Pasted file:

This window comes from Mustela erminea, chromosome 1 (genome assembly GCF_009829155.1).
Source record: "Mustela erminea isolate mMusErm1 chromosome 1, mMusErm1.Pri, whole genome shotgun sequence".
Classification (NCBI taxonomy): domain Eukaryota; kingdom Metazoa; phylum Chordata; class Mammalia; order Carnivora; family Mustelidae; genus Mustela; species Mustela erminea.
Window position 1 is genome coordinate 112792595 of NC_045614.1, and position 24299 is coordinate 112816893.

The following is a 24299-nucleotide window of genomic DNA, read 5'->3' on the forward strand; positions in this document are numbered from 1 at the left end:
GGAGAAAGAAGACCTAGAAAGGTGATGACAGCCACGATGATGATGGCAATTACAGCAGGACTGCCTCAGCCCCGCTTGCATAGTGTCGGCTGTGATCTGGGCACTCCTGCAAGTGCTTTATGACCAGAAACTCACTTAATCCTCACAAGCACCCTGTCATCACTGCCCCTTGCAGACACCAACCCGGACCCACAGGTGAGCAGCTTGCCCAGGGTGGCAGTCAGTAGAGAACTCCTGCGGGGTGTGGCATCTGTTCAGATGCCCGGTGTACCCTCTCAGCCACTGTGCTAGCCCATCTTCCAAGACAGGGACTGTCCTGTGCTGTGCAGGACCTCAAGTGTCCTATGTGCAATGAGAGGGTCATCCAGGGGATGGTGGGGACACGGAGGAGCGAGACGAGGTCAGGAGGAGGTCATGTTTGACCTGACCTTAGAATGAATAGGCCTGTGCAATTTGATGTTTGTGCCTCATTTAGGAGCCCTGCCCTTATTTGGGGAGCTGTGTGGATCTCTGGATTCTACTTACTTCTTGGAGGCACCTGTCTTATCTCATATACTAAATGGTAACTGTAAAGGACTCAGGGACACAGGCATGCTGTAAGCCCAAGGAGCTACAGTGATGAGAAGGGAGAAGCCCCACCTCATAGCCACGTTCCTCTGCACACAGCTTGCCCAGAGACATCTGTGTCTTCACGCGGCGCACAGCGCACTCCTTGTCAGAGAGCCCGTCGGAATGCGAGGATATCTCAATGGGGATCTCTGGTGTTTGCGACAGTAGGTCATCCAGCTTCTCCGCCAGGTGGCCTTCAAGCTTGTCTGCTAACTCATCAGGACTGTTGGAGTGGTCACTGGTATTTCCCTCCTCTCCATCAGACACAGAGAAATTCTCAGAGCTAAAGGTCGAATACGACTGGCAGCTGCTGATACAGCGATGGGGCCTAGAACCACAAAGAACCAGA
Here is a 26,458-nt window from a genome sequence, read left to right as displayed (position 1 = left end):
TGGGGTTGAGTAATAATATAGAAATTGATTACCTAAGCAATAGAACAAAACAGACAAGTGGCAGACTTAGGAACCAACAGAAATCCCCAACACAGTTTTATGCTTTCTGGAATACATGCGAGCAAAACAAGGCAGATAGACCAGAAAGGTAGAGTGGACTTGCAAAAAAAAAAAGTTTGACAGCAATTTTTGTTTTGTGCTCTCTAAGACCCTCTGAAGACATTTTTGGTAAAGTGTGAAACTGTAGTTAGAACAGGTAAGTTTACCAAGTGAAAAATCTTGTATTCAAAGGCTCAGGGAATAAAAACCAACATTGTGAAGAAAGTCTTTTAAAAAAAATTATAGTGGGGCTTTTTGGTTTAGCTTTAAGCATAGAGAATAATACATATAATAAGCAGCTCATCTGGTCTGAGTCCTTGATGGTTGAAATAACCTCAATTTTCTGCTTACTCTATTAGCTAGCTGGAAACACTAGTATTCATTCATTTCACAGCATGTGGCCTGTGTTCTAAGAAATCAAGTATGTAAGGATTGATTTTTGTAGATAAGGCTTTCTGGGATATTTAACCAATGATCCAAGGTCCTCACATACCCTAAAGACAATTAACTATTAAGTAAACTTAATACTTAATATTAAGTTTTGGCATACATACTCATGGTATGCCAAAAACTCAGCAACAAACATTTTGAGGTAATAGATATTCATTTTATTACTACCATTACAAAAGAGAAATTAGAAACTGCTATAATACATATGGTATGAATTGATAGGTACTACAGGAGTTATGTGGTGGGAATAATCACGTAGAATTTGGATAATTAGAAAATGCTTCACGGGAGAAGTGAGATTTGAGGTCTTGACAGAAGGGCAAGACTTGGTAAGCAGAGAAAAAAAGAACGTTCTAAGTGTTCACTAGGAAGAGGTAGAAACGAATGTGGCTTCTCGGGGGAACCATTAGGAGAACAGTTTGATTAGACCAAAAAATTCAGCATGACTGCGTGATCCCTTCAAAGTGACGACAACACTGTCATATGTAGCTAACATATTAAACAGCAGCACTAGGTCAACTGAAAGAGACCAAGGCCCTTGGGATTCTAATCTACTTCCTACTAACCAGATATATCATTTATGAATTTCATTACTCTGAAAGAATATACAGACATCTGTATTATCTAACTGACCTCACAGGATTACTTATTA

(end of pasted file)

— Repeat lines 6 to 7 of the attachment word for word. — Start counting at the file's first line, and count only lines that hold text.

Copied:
GGAGAAAGAAGACCTAGAAAGGTGATGACAGCCACGATGATGATGGCAATTACAGCAGGACTGCCTCAGCCCCGCTTGCATAGTGTCGGCTGTGATCTGGGCACTCCTGCAAGTGCTTTATGACCAGAAACTCACTTAATCCTCACAAGCACCCTGTCATCACTGCCCCTTGCAGACACCAACCCGGACCCACAGGTGAGCAGCTTGCCCAGGGTGGCAGTCAGTAGAGAACTCCTGCGGGGTGTGGCATCTGTTCAGATGCCCGGTGTACCCTCTCAGCCACTGTGCTAGCCCATCTTCCAAGACAGGGACTGTCCTGTGCTGTGCAGGACCTCAAGTGTCCTATGTGCAATGAGAGGGTCATCCAGGGGATGGTGGGGACACGGAGGAGCGAGACGAGGTCAGGAGGAGGTCATGTTTGACCTGACCTTAGAATGAATAGGCCTGTGCAATTTGATGTTTGTGCCTCATTTAGGAGCCCTGCCCTTATTTGGGGAGCTGTGTGGATCTCTGGATTCTACTTACTTCTTGGAGGCACCTGTCTTATCTCATATACTAAATGGTAACTGTAAAGGACTCAGGGACACAGGCATGCTGTAAGCCCAAGGAGCTACAGTGATGAGAAGGGAGAAGCCCCACCTCATAGCCACGTTCCTCTGCACACAGCTTGCCCAGAGACATCTGTGTCTTCACGCGGCGCACAGCGCACTCCTTGTCAGAGAGCCCGTCGGAATGCGAGGATATCTCAATGGGGATCTCTGGTGTTTGCGACAGTAGGTCATCCAGCTTCTCCGCCAGGTGGCCTTCAAGCTTGTCTGCTAACTCATCAGGACTGTTGGAGTGGTCACTGGTATTTCCCTCCTCTCCATCAGACACAGAGAAATTCTCAGAGCTAAAGGTCGAATACGACTGGCAGCTGCTGATACAGCGATGGGGCCTAGAACCACAAAGAACCAGA
Here is a 26,458-nt window from a genome sequence, read left to right as displayed (position 1 = left end):